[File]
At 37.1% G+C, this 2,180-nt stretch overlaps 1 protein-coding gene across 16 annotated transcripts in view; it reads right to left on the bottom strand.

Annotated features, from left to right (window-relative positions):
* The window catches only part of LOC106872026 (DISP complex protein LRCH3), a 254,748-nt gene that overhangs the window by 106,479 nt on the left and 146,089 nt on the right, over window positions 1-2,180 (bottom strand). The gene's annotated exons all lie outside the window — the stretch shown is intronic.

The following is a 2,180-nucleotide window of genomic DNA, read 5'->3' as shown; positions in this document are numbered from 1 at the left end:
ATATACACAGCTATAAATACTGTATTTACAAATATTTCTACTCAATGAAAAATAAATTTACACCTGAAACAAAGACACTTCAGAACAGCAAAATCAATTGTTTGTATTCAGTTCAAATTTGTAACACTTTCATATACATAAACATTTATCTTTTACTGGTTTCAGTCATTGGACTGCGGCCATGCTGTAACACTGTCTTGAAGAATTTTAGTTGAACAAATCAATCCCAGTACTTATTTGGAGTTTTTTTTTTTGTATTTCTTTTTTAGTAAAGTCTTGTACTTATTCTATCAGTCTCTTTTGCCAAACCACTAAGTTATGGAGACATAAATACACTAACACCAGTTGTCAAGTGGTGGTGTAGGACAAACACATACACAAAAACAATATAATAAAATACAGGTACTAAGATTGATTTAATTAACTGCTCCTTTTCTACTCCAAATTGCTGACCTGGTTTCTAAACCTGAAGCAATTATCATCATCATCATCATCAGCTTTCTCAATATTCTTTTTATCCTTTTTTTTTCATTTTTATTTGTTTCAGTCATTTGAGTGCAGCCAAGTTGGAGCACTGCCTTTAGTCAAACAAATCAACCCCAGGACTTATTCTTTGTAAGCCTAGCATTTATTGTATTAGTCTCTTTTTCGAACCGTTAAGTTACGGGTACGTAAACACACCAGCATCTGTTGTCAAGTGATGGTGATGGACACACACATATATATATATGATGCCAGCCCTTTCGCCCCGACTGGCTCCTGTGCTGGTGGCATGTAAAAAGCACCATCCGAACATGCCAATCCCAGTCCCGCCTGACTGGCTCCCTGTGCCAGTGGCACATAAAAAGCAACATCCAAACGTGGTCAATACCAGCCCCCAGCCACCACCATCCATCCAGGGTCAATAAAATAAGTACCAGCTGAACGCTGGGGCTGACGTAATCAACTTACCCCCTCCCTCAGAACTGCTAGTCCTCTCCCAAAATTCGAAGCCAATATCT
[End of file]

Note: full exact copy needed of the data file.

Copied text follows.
At 37.1% G+C, this 2,180-nt stretch overlaps 1 protein-coding gene across 16 annotated transcripts in view; it reads right to left on the bottom strand.

Annotated features, from left to right (window-relative positions):
* The window catches only part of LOC106872026 (DISP complex protein LRCH3), a 254,748-nt gene that overhangs the window by 106,479 nt on the left and 146,089 nt on the right, over window positions 1-2,180 (bottom strand). The gene's annotated exons all lie outside the window — the stretch shown is intronic.

The following is a 2,180-nucleotide window of genomic DNA, read 5'->3' as shown; positions in this document are numbered from 1 at the left end:
ATATACACAGCTATAAATACTGTATTTACAAATATTTCTACTCAATGAAAAATAAATTTACACCTGAAACAAAGACACTTCAGAACAGCAAAATCAATTGTTTGTATTCAGTTCAAATTTGTAACACTTTCATATACATAAACATTTATCTTTTACTGGTTTCAGTCATTGGACTGCGGCCATGCTGTAACACTGTCTTGAAGAATTTTAGTTGAACAAATCAATCCCAGTACTTATTTGGAGTTTTTTTTTTTGTATTTCTTTTTTAGTAAAGTCTTGTACTTATTCTATCAGTCTCTTTTGCCAAACCACTAAGTTATGGAGACATAAATACACTAACACCAGTTGTCAAGTGGTGGTGTAGGACAAACACATACACAAAAACAATATAATAAAATACAGGTACTAAGATTGATTTAATTAACTGCTCCTTTTCTACTCCAAATTGCTGACCTGGTTTCTAAACCTGAAGCAATTATCATCATCATCATCATCAGCTTTCTCAATATTCTTTTTATCCTTTTTTTTTCATTTTTATTTGTTTCAGTCATTTGAGTGCAGCCAAGTTGGAGCACTGCCTTTAGTCAAACAAATCAACCCCAGGACTTATTCTTTGTAAGCCTAGCATTTATTGTATTAGTCTCTTTTTCGAACCGTTAAGTTACGGGTACGTAAACACACCAGCATCTGTTGTCAAGTGATGGTGATGGACACACACATATATATATATGATGCCAGCCCTTTCGCCCCGACTGGCTCCTGTGCTGGTGGCATGTAAAAAGCACCATCCGAACATGCCAATCCCAGTCCCGCCTGACTGGCTCCCTGTGCCAGTGGCACATAAAAAGCAACATCCAAACGTGGTCAATACCAGCCCCCAGCCACCACCATCCATCCAGGGTCAATAAAATAAGTACCAGCTGAACGCTGGGGCTGACGTAATCAACTTACCCCCTCCCTCAGAACTGCTAGTCCTCTCCCAAAATTCGAAGCCAATATCT